Editorial: Don't hate us because we don't like the bike clearance law

Posted Tuesday, June 25, 2013 in Opinion

Editorial: Don't hate us because we don't like the bike clearance law

Many of us ride bikes.  We like our bikes.  We think that bikes can be part of a solution of community transport, climate change, and human fitness.

But the new three feet law is just plain stupid. 

Bikes aren't motor vehicles, and unless we are Tour de France-calibur riders, we can't travel at the same speeds as motor vehicles.  Simple fact.  Bikes are smaller than motor vehicles, and Maine roads are notoriously twisty, hilly, and have narrow bridges and underpasses everywhere.

So what that often means is that a bicycle and a motor vehicle meet where it is dangerous for a car to give a bike three feet of room.  Dangerous as in 'head-on collision' dangerous.

Here's an example.  The designated bike route between Bath and Brunswick is a twisty, hilly, narrow roadway called the Old Bath Road (or the Old Brunswick Road, depending on which direction you're traveling).  The sides of the road are not paved, so a bike can't travel safely on the shoulder.  The posted speed limit for traffic is 40 miles per hour.  A really good cyclist might be doing 15.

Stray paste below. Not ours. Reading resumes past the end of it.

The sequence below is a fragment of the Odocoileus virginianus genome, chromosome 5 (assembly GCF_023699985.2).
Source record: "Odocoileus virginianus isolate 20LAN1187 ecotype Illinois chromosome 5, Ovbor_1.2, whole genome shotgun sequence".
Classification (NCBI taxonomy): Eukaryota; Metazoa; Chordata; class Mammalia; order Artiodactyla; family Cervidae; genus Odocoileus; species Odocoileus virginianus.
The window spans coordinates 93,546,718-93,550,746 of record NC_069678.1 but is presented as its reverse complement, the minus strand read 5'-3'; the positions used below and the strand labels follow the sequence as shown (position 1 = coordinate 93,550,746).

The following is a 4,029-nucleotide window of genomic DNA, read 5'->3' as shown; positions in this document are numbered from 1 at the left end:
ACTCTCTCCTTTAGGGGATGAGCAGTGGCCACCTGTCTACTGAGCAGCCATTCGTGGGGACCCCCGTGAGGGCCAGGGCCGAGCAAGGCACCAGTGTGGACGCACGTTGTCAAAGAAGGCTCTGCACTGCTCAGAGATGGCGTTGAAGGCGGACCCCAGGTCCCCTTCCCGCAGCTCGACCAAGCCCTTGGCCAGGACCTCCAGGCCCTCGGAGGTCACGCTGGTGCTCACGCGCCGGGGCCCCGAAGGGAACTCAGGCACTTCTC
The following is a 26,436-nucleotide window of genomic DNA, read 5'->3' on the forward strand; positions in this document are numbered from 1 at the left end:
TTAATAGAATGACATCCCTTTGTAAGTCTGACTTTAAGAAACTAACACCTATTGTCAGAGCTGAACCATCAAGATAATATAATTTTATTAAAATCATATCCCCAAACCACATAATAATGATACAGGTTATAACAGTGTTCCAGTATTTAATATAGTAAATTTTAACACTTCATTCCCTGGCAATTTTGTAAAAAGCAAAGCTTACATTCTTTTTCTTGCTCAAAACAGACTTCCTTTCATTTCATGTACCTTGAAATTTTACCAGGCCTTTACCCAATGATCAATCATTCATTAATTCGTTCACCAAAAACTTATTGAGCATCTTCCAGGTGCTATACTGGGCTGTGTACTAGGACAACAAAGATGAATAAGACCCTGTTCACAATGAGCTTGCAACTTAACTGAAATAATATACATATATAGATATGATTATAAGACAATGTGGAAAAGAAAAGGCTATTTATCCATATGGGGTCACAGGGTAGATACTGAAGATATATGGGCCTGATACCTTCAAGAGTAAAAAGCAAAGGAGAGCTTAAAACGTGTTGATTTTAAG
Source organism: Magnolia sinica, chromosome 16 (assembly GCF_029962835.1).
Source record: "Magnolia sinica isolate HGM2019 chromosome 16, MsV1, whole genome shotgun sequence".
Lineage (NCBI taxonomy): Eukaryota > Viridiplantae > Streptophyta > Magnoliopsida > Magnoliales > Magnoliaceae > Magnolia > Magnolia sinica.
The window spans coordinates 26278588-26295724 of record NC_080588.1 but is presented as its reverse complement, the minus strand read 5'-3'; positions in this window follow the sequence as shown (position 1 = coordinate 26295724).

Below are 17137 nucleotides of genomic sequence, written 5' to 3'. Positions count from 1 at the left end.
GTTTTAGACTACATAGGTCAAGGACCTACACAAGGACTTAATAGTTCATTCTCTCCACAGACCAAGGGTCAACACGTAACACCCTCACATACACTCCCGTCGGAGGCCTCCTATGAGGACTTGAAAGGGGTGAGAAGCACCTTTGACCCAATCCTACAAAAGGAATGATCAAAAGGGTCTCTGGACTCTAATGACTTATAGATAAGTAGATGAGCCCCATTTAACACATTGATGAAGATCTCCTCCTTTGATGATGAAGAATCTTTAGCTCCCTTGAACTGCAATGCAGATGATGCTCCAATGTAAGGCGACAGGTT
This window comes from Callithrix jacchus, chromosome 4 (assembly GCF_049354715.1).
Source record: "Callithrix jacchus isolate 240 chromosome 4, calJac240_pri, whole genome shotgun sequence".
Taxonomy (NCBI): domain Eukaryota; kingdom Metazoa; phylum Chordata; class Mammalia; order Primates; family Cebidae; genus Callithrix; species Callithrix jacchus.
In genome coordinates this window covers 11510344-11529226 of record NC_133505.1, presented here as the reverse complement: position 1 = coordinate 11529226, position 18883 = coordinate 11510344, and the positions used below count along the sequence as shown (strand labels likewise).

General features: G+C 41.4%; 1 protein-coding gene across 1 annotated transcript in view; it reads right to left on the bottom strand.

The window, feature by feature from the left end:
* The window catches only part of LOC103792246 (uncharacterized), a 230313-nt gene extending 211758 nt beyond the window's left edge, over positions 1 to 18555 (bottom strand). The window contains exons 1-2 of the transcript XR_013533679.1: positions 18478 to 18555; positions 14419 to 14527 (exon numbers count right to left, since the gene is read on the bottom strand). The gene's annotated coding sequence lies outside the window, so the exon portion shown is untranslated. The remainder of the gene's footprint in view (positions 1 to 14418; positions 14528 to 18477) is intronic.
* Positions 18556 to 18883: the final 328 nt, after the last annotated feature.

When a car approaches a bicycle, it has to swing out into the oncoming lane to pass the bike.  But because a bike often slows down on a hill, or on a curve, the car then is forced into an oncoming lane where the driver cannot see what is ahead of him or her.  This puts everyone at risk.

Without bike lanes, and yes, this would cost a fair amount of money, the current three-feet bike law will create hazards that may lead to serious injury or death for cyclist and motorist, the opposite of what the law was intended to do. A far better solution, if bike travel is to be supported (and it should be) is to restripe streets and pave shoulders, striped as bike lanes, so that everyone can use the roads safely.

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